Small business presence on social media platforms has risen in step with increasing user engagement. Clutch says as many as 24 percent of small businesses now posting on social media started as recently as 2017. More than half of small businesses with an online presence post something daily.

Women-owned small businesses tend to rely on social media more than businesses owned by men. Millennial-owned small businesses are more likely to use social media than older business owners.

Fifty-four percent of small businesses post images or infographics on their social media sites, adhering to evidence that visual content draws greater attention than text.

Of the small businesses surveyed by Clutch, 16 percent said they planned to become active on social media, while only 13 percent indicated no interest.

Eighty-six percent of small businesses surveyed indicated they are on Facebook, which isn’t much of a surprise given its overall social media market dominance with 2.13 billion users across multi-generations and the ability to target audiences.

A little more surprising is that Instagram logged in as the second most used social media platform with 48 percent of small businesses. YouTube (46 percent), Twitter (44 percent), LinkedIn (31 percent) and Snapchat (25 percent) also attracted substantial small business usage. Only 12 percent of small business social media users rely only on Facebook.

A social media presence for women-owned small businesses is a virtual no-brainer because women outnumber men as social media users. The same holds true for small businesses owned by Millennials and targeting Millennial consumers, who grew up surrounded by digital media and can’t imagine life without the internet.

Generational preferences indicate Gen X and Baby Boomers are more likely to prefer Facebook and LinkedIn while Millennials gravitate more to Instagram and Snapchat, creating at least a crude form of social media segmentation.

The Clutch survey showed 52 percent of small businesses post something daily on social media, 70 percent post weekly and 94 percent monthly.  Images or infographics (54 percent) are the more popular type of content posted by small businesses, followed by offers or promotions (52 percent), reviews (49 percent), videos (44 percent), blog posts (40 percent) and research data (33 percent).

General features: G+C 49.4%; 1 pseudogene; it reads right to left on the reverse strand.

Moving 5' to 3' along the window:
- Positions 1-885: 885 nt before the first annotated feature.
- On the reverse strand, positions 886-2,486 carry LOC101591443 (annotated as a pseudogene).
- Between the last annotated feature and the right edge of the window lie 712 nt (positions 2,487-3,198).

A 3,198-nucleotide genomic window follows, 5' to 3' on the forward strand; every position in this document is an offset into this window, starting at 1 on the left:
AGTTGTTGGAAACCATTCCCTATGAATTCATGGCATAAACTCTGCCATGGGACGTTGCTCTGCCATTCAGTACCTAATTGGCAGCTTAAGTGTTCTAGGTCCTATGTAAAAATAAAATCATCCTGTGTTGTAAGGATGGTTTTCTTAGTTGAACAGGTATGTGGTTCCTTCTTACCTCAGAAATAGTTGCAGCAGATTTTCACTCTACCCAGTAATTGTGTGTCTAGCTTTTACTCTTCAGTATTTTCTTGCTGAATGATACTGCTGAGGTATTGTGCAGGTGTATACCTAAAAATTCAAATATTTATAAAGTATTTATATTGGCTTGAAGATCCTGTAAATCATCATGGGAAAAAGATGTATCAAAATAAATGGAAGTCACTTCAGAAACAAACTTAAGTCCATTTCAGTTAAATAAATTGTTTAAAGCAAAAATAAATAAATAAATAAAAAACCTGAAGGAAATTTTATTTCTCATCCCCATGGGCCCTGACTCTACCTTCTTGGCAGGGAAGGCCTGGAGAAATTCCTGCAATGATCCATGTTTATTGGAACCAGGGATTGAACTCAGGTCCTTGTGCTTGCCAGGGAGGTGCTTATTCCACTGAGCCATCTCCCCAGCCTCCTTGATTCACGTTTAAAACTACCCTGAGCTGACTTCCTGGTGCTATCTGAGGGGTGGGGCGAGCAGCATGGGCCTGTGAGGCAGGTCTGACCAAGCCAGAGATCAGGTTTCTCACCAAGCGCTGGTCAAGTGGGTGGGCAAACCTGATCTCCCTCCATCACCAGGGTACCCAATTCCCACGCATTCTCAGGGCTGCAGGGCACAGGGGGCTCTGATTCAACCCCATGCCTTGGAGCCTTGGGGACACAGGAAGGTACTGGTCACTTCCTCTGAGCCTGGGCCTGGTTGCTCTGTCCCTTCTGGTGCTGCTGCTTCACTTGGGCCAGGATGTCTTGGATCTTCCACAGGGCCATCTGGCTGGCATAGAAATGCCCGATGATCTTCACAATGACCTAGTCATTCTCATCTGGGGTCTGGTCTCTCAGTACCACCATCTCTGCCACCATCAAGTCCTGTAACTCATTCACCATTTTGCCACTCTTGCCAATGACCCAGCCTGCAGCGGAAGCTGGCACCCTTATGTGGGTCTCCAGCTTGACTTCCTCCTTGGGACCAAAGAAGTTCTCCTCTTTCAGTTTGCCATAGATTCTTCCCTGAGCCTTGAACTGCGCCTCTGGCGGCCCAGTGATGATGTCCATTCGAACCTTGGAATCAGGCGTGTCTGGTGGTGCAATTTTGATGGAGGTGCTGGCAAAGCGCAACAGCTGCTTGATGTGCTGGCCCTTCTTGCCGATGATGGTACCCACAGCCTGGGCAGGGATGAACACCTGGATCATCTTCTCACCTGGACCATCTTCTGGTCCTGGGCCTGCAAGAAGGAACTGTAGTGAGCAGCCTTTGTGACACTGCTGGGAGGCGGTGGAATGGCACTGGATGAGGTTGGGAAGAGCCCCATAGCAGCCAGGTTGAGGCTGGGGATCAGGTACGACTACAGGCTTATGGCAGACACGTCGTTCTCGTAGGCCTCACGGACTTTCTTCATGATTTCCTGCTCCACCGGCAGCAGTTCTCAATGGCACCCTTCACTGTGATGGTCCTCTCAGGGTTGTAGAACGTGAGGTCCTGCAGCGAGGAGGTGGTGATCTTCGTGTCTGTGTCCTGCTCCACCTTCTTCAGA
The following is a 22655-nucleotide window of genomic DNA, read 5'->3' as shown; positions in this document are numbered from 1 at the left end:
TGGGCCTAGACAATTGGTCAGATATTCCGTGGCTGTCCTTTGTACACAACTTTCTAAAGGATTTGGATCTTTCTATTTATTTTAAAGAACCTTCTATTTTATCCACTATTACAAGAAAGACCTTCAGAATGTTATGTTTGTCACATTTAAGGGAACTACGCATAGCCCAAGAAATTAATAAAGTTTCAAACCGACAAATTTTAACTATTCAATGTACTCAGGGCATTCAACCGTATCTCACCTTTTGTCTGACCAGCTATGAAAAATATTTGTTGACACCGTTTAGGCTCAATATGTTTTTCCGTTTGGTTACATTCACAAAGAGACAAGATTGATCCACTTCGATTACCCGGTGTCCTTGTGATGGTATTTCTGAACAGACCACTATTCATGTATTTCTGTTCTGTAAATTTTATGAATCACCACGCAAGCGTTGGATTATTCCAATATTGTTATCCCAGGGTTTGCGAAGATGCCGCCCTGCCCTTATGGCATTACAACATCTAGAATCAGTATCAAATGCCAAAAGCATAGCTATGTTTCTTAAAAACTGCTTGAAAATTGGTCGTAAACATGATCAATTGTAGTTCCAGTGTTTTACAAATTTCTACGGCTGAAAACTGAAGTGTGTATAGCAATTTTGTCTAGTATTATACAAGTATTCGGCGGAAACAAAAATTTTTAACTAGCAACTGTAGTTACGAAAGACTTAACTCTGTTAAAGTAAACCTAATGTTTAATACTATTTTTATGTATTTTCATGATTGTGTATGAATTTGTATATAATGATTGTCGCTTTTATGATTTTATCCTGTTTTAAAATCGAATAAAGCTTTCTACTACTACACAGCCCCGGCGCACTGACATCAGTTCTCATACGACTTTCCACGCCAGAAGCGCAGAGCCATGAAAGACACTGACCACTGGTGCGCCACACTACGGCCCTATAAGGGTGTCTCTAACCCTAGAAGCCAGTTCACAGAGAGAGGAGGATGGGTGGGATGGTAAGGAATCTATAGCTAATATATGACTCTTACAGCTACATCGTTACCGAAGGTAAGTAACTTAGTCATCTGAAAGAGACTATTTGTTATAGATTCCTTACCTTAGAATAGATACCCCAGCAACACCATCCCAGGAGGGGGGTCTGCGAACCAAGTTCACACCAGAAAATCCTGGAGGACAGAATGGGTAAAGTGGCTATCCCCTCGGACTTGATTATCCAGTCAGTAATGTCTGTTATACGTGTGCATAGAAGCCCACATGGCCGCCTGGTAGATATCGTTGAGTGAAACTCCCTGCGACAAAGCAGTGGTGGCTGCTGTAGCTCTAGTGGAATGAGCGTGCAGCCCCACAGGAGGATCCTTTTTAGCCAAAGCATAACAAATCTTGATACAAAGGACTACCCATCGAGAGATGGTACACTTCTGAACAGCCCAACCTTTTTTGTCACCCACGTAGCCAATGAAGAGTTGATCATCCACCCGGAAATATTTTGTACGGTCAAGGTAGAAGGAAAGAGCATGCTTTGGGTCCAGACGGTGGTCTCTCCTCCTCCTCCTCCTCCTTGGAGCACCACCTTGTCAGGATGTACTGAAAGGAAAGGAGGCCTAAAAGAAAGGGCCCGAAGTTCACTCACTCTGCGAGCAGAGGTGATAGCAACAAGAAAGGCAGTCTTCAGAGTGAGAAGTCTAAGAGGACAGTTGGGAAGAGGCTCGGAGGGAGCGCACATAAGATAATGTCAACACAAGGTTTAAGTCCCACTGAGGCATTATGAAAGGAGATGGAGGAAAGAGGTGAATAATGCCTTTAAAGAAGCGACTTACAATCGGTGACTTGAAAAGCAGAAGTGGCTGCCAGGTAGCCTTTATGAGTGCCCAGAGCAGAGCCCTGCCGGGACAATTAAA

Internet Deserts Text in Favor of Video, Audio and Animation

The internet has swung from text-heavy to video, audio and animation. Have you kept pace or are you becoming a dinosaur when it comes to reaching your audience where they are watching?

The internet has swung from text-heavy to video, audio and animation. Have you kept pace or are you becoming a dinosaur when it comes to reaching your audience where they are watching?

Audio and video content are rapidly overtaking text as the internet converts into a dominantly visual media. Unless you aspire to become a modern dinosaur, take note.

Apps, podcasts and YouTube videos are supplanting web pages and blogs. Mobile devices have morphed into broadcast cameras and digital editing booths. Videos attract the most views on Facebook, Twitter and Instagram. Online gaming is ubiquitous.

But the trend runs far deeper. Realtors, among others, employ virtual reality to allow homebuyers to scout potential houses. Apple iPhone X recognize your face. Digital assistants obey verbal commands to surround us with our music playlists or uncover long lost recipes.

It shouldn’t be surprising because pictures have always spoken louder than words. Ex-presidential secretary Ron Porter’s record of spousal abuse was known when he was appointed, but didn’t become a disqualification for employment until pictures surfaced showing an ex-wife with a black eye.

A special edition in The New York Times recalled the internet began as a text-heavy communications channel. That was all the bandwidth of the time could handle. “Suddenly the script flipped,” wrote Farhad Manjoo, “Now it’s often easier to communicate through images and sounds than through text.”

Imagery pairs better with shorter attention spans – and with our intrinsic ability to see first. We remember more of what we see than what we hear or read. That’s just how our brains are wired.

Wider availability of audio and video editing tools means more people, especially more young people, are familiar with constructing visual and audio content. That influences and informs audiences to expect information packages with a higher degree of presentational values. Visual communications usually dress up better than text.

What you can’t photograph or capture on video, you can animate. Cartoon characters, special effects, visual origami and out-of-this-world imagery can captivate. Animation tools are increasingly available to ever younger designers. The art of animation also continues to arc closer to the science of computer technology.